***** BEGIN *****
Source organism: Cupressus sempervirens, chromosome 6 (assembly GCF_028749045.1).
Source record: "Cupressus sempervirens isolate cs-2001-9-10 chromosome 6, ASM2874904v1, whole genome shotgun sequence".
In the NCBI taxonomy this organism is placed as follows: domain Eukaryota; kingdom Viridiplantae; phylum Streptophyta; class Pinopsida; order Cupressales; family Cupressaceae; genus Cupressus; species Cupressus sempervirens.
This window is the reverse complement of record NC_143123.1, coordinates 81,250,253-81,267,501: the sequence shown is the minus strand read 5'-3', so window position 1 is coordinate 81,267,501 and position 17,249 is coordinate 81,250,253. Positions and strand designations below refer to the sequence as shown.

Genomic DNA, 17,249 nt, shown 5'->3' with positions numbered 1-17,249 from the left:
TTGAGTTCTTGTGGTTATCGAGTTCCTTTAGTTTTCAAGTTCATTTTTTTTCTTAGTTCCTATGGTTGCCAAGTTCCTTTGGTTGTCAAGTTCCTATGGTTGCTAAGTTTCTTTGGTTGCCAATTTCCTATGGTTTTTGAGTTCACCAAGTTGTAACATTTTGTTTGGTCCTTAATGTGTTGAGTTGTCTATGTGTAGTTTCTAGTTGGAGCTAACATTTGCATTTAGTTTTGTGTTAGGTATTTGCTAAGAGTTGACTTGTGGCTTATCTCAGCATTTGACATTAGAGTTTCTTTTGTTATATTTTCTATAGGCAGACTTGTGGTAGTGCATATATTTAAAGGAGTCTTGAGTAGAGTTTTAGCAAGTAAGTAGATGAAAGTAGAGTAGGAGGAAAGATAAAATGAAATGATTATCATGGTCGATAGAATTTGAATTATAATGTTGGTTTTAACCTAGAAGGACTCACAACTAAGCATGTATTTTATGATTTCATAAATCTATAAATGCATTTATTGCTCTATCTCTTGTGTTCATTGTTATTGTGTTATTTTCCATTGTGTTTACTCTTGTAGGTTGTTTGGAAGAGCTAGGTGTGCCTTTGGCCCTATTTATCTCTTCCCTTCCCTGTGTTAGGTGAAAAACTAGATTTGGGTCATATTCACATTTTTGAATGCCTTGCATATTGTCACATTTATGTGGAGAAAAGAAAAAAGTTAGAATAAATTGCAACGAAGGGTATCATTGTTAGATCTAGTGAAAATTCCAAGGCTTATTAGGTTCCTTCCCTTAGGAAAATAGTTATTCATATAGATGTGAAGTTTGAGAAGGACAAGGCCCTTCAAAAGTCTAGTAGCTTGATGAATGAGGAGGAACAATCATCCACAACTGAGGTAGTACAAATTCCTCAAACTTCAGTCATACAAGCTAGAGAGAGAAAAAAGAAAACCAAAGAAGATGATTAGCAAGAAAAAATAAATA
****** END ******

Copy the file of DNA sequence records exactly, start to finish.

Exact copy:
Source organism: Cupressus sempervirens, chromosome 6 (assembly GCF_028749045.1).
Source record: "Cupressus sempervirens isolate cs-2001-9-10 chromosome 6, ASM2874904v1, whole genome shotgun sequence".
In the NCBI taxonomy this organism is placed as follows: domain Eukaryota; kingdom Viridiplantae; phylum Streptophyta; class Pinopsida; order Cupressales; family Cupressaceae; genus Cupressus; species Cupressus sempervirens.
This window is the reverse complement of record NC_143123.1, coordinates 81,250,253-81,267,501: the sequence shown is the minus strand read 5'-3', so window position 1 is coordinate 81,267,501 and position 17,249 is coordinate 81,250,253. Positions and strand designations below refer to the sequence as shown.

Genomic DNA, 17,249 nt, shown 5'->3' with positions numbered 1-17,249 from the left:
TTGAGTTCTTGTGGTTATCGAGTTCCTTTAGTTTTCAAGTTCATTTTTTTTCTTAGTTCCTATGGTTGCCAAGTTCCTTTGGTTGTCAAGTTCCTATGGTTGCTAAGTTTCTTTGGTTGCCAATTTCCTATGGTTTTTGAGTTCACCAAGTTGTAACATTTTGTTTGGTCCTTAATGTGTTGAGTTGTCTATGTGTAGTTTCTAGTTGGAGCTAACATTTGCATTTAGTTTTGTGTTAGGTATTTGCTAAGAGTTGACTTGTGGCTTATCTCAGCATTTGACATTAGAGTTTCTTTTGTTATATTTTCTATAGGCAGACTTGTGGTAGTGCATATATTTAAAGGAGTCTTGAGTAGAGTTTTAGCAAGTAAGTAGATGAAAGTAGAGTAGGAGGAAAGATAAAATGAAATGATTATCATGGTCGATAGAATTTGAATTATAATGTTGGTTTTAACCTAGAAGGACTCACAACTAAGCATGTATTTTATGATTTCATAAATCTATAAATGCATTTATTGCTCTATCTCTTGTGTTCATTGTTATTGTGTTATTTTCCATTGTGTTTACTCTTGTAGGTTGTTTGGAAGAGCTAGGTGTGCCTTTGGCCCTATTTATCTCTTCCCTTCCCTGTGTTAGGTGAAAAACTAGATTTGGGTCATATTCACATTTTTGAATGCCTTGCATATTGTCACATTTATGTGGAGAAAAGAAAAAAGTTAGAATAAATTGCAACGAAGGGTATCATTGTTAGATCTAGTGAAAATTCCAAGGCTTATTAGGTTCCTTCCCTTAGGAAAATAGTTATTCATATAGATGTGAAGTTTGAGAAGGACAAGGCCCTTCAAAAGTCTAGTAGCTTGATGAATGAGGAGGAACAATCATCCACAACTGAGGTAGTACAAATTCCTCAAACTTCAGTCATACAAGCTAGAGAGAGAAAAAAGAAAACCAAAGAAGATGATTAGCAAGAAAAAATAAATA